The 35 top wicket takers in cricket history

The 35 best career bowling averages
The 35 best career bowling strike rates

After accounting for overlap between the lists I was left with 68 bowlers from all eras. I should point out that this is not an exhaustive list of the top 68 bowlers in terms of wickets per match, only the 68 which seemed most likely to have a high ratio. After checking to see if I had missed anyone with a particularly high ratio, I added Clarrie Grimmet to the list. He was not amongst the top 35 in any of the original categories, but still took an average of 5.84 wickets per match. Ultimately I found 12 bowlers who had a career wickets per match ratio over five and they are presented in the table below.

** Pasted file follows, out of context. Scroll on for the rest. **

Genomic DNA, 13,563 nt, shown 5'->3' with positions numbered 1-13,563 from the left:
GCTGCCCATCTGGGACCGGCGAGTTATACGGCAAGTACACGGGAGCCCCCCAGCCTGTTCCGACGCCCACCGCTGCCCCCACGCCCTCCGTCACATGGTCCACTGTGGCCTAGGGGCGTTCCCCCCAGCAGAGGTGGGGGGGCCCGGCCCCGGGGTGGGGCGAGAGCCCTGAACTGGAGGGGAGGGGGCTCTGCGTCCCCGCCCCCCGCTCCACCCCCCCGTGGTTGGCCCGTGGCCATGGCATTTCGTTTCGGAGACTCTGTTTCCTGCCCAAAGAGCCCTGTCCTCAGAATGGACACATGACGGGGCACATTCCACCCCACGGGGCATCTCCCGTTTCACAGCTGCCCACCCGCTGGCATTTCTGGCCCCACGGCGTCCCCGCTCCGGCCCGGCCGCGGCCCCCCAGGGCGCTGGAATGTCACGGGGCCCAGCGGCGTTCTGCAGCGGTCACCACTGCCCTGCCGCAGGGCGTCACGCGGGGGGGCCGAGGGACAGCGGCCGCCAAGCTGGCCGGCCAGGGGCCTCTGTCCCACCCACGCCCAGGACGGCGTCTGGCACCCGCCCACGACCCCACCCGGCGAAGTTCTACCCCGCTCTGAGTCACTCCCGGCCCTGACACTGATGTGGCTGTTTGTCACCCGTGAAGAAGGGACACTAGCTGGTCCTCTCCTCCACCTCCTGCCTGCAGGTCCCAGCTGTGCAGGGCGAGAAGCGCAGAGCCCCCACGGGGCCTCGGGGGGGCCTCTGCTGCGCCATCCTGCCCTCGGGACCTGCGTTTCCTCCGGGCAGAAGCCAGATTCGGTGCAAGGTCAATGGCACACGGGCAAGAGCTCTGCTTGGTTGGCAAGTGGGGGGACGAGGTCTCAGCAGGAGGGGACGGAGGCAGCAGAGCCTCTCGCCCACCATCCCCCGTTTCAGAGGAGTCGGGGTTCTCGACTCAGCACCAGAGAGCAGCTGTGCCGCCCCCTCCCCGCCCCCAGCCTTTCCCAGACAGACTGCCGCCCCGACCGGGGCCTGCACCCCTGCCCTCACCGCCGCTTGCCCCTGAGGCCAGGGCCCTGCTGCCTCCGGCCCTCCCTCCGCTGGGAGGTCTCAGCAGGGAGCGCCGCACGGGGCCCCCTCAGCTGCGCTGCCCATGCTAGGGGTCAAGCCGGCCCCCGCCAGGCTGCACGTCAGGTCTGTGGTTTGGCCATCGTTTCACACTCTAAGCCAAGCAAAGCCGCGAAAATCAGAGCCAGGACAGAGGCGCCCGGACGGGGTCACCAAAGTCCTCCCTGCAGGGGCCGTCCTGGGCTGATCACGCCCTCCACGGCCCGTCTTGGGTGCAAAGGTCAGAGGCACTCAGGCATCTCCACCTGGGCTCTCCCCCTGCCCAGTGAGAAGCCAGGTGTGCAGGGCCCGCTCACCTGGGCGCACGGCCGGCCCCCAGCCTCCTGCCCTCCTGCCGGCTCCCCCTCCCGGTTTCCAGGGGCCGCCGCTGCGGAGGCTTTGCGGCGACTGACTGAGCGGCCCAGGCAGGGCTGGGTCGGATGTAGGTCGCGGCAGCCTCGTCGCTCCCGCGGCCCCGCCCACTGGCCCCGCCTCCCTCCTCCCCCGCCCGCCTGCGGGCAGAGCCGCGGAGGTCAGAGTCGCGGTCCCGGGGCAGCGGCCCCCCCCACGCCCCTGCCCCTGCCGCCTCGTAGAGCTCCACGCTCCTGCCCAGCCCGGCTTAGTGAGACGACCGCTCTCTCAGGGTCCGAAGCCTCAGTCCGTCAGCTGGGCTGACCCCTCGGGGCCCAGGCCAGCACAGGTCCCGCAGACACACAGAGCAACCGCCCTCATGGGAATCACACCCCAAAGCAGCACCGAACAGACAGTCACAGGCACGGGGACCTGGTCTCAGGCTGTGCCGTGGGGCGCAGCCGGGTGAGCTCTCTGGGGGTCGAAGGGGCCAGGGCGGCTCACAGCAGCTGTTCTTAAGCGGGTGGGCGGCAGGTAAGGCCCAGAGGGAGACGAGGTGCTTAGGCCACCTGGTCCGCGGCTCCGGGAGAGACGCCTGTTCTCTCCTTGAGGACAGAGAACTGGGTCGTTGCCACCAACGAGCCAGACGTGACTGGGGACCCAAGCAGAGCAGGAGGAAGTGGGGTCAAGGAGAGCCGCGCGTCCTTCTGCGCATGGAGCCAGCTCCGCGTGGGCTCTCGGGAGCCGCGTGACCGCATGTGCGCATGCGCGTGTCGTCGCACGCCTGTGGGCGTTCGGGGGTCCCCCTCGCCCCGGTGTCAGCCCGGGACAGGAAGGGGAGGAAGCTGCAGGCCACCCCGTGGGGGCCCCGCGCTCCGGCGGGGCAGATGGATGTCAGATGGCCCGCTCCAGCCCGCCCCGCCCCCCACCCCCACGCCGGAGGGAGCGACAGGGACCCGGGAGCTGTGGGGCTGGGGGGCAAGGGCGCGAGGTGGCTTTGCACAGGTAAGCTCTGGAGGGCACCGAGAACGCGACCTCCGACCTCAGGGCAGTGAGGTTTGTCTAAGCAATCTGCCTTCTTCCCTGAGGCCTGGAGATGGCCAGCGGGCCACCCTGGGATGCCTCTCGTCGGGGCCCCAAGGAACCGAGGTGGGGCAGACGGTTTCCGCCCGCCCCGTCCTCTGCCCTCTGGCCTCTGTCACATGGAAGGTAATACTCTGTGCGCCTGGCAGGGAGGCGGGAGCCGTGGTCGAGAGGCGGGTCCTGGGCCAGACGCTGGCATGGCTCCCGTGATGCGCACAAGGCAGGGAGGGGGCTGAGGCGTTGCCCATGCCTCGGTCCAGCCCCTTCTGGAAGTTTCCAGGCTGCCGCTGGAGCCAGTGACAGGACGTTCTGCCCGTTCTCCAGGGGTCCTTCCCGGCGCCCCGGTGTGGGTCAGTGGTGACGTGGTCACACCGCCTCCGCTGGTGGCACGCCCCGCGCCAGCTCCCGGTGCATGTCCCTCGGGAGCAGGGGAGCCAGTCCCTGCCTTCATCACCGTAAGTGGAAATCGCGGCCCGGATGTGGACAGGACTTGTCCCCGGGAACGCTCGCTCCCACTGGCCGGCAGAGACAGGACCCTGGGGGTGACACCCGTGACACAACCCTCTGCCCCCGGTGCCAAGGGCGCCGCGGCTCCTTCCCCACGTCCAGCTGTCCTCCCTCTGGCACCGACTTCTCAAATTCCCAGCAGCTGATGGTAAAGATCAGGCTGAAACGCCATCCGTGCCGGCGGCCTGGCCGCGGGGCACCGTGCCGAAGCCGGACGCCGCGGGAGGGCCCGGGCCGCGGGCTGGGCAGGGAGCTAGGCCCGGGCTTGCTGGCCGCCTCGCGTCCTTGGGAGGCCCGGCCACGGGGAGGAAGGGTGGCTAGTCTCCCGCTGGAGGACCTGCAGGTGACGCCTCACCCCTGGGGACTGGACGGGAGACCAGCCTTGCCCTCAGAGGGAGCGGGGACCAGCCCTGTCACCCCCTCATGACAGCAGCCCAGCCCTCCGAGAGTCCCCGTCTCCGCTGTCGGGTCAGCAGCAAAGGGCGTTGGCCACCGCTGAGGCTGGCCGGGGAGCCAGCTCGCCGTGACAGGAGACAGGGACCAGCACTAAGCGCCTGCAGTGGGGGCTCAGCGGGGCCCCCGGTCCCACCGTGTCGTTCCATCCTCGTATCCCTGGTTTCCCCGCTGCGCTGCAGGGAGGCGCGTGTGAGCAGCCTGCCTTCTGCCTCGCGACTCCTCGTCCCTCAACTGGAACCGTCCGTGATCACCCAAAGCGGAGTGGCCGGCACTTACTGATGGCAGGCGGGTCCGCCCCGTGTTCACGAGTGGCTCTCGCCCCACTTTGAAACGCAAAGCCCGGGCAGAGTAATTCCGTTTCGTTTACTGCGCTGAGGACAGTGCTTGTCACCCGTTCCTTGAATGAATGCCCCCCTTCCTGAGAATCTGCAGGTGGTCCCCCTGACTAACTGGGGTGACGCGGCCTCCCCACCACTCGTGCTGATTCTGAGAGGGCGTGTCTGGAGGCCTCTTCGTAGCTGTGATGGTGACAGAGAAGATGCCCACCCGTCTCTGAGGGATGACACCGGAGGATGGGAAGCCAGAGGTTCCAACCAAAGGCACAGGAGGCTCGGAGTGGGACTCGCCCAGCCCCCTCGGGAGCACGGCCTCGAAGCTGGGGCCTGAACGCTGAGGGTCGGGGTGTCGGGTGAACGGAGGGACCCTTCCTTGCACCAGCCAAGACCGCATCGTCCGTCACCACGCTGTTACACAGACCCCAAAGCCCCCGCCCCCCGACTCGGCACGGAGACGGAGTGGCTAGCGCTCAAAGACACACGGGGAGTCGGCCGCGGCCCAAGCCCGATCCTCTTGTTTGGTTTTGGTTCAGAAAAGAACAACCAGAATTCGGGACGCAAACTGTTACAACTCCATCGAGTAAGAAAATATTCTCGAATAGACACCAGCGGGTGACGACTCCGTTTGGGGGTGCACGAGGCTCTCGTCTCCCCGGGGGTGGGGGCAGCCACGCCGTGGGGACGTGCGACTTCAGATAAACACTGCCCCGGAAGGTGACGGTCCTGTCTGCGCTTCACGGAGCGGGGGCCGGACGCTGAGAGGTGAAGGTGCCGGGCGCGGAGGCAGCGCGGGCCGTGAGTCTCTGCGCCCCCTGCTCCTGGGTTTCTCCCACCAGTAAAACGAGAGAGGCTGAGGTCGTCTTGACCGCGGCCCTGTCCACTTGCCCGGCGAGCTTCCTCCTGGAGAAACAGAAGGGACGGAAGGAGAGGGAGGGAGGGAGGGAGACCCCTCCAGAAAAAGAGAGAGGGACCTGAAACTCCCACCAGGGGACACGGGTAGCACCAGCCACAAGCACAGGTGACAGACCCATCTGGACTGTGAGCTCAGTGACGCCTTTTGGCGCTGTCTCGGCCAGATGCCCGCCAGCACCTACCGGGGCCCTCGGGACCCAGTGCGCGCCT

Click to make legible

By this analysis Sydney Barnes is the greatest bowler to have ever played the game, having averaged exactly seven wickets per match over the course of his career. It’s probably not the first name to leap to most minds, but nor is it an unreasonable choice. He still holds the record for most wickets in a single series, having taken 49 South African wickets in four matches in 1913-14 and his 17-159 at the Wanderers in that series is second only to Laker’s 19-90 in terms of match analyses. Even by the traditional metrics 189 wickets at 16.43 apiece is very, very good. It’s also not a novel choice. As recently as 2009 David Frith in Cricinfo suggested that Barnes was ‘[p]robably the greatest bowler who ever measured out a run-up’.